Day 19: Why is there Not a Large Natural/Organic/Biodynamic Movement in Germany?

When i started this whole project i was wondering why i got the same answer back from everyone whom i asked about natural wine in Germany/Austria. The response was always some variation on “sure there is plenty of natural stuff. Just try some Nikolaihof.” After about four or five of these (seemingly) stock responses i decided to hit up Lyle Fass of rockssandfruit about the subject to find out why so many people otherwise knowledgeable on the subject came up with the same response. He was more than happy to oblige, given his passion for the subject, and to take his mind away from the pain of being a Mets fan.

Considering that Germany gave partial birth to “green politics” and “green parties” I have always thought it strange that there is not a bigger organic movement there. The biodynamic/natural wine movement has been a tremendous boon to enhance the quality and healthfulness of wine. Unfortunately, while the creation of a strict set of dogma works wonders at the desks of wine writers, the application of these principles is not so straightforward in the real world of winemaking. This is especially true in Germany, given the severe topography of many of its vineyards and its unique winemaking style. Many of the best sites in Germany are extremely steep and are often spread out which makes them very difficult to farm. It is my opinion that organic principles need to be adapted to Germany with a bit of flexibility and a healthy dose of common sense. And while we are at it organic principles should be adapted this way in all wine-growing regions, not just Germany.

Some of the basic tenets of “natural” wine, which can be dogmatic at times, have proven to be a problem for German wine growers. It has always seemed a strange disconnect. Sure there are organic and biodynamic wineries in Germany. Some are very good (Wittman, Clemens Busch), some merely good (Bruder Dr. Becker, Gysler) and others not so good (Zwölberich, Sander). There are also a good amount of producers that fall just short of organic and/or biodynamic and that will be explored later.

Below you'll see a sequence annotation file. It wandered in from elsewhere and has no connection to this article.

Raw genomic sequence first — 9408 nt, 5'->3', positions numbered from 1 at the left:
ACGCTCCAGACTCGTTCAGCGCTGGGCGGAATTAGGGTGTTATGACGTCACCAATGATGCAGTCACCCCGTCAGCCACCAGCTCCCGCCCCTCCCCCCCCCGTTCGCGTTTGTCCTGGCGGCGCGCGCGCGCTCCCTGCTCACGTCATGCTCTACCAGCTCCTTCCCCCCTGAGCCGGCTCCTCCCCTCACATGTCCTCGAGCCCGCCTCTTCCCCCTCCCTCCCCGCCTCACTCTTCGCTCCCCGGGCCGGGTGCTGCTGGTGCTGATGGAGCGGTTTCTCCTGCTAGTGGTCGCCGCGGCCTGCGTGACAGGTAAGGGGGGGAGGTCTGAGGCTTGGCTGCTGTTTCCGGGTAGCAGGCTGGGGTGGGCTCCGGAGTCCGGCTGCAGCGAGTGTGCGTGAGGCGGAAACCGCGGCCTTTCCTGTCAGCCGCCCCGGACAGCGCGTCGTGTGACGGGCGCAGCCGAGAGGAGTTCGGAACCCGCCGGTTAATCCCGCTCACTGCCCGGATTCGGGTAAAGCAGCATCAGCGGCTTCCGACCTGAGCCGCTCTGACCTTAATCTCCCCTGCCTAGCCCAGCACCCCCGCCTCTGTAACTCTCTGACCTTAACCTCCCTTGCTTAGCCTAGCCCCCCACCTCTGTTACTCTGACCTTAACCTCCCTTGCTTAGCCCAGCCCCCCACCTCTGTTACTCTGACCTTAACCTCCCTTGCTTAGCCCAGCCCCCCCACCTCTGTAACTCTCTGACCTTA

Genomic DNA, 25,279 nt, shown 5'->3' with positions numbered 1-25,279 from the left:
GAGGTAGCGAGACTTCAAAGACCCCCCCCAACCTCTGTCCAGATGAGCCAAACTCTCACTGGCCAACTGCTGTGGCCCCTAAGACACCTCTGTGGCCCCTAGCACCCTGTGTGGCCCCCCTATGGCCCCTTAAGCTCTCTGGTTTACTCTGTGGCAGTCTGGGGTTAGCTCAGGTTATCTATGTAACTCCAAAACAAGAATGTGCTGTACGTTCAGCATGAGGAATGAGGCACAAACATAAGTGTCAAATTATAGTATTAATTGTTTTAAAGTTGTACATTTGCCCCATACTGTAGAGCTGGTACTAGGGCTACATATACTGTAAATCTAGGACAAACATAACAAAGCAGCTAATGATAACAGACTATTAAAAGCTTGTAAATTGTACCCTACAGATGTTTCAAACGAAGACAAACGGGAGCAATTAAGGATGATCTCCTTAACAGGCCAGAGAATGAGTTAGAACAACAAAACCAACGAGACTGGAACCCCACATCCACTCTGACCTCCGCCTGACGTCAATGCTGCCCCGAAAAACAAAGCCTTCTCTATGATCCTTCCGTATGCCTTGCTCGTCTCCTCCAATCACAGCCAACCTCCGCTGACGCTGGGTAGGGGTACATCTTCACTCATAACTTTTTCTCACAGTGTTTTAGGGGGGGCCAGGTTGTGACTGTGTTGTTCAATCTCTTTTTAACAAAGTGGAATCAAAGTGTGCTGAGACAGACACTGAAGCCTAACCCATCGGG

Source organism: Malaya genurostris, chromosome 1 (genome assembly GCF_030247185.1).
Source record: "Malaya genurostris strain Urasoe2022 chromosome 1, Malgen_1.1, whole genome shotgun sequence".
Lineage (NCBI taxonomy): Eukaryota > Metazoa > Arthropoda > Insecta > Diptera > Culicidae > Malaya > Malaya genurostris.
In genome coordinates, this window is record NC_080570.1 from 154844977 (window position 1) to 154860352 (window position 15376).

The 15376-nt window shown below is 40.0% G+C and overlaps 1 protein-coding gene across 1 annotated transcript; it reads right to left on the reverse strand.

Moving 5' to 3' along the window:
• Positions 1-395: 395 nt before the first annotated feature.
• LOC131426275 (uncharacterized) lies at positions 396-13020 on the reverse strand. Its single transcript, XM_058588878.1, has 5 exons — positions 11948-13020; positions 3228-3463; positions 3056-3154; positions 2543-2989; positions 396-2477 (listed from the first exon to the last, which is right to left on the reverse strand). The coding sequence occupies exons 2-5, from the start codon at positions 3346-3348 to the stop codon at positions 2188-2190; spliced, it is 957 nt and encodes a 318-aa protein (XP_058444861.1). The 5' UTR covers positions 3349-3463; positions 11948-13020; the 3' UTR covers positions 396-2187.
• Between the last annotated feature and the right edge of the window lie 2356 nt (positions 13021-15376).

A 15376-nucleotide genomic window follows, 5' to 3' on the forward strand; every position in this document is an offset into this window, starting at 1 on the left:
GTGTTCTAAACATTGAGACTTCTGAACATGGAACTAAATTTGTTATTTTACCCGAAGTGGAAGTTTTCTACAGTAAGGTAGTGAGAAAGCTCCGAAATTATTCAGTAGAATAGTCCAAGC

One popular organic association in Germany called Bioland has 22 “fruit juice and wine producers” listed on their website. Another organization called Ecovin has a large following in the Rheinhessen with the average size of the estate being 10 ha. Wittman is also classified with Ecovin. Demeter, which is the main organization of biodynamic growers is also very big and has a small number of German estates that are certified. Plus there are also a small number of estates that adhere to these principles that do not belong to any organization.

For the bulk of my research for this piece, I used paraphrased notes from a translation of Reinhard Lowenstein’s chapter on organic/biodynamic wines from his book entitled “Terroir.”. Reinhard Lowenstein is the man behind the brilliant estate of Heymann-Lowenstein in Winningen in the Lower Mosel. Interestingly enough, the Lowenstein estate is not organic which does not stop me at all from enjoying the wines. Much of the below is taken from that book and is principally relating to the organic issue in Germany.

Since natural wine is almost non-existent in Germany as classified by its supporters there really is not much to talk about but the organic issue is more interesting and practical in regards to Germany. Part of the natural wine dogma is minimal sulfur. This is obviously only compatible with an academic at best selection of German wines. I do not even say estates, as in Germany an estate typically makes a range of wines from dry to sweet and sulfur is added to stop fermentation so the wine can correspond to the respective pradikat level. Sulfur is also used to prevent oxidation and re-fermentation in bottle, which can happen when there are higher sugar levels present. Sweetness is only a by-product of the most important thing that determines a German wine pradikat level, which is ripeness. I consider estates like AJ Adam, Schafer-Frohlich, Clemens Busch, Peter Lauer, Knebel and Stein to be natural wine estates. Clemens Busch is the only one that is classified organic. Many of my brethren I am sure do not. Some of these estates do use herbicides and fungicides when needed, even if they are ambiguous about it, as it is not worth it to lose money while preserving the moniker “organic.”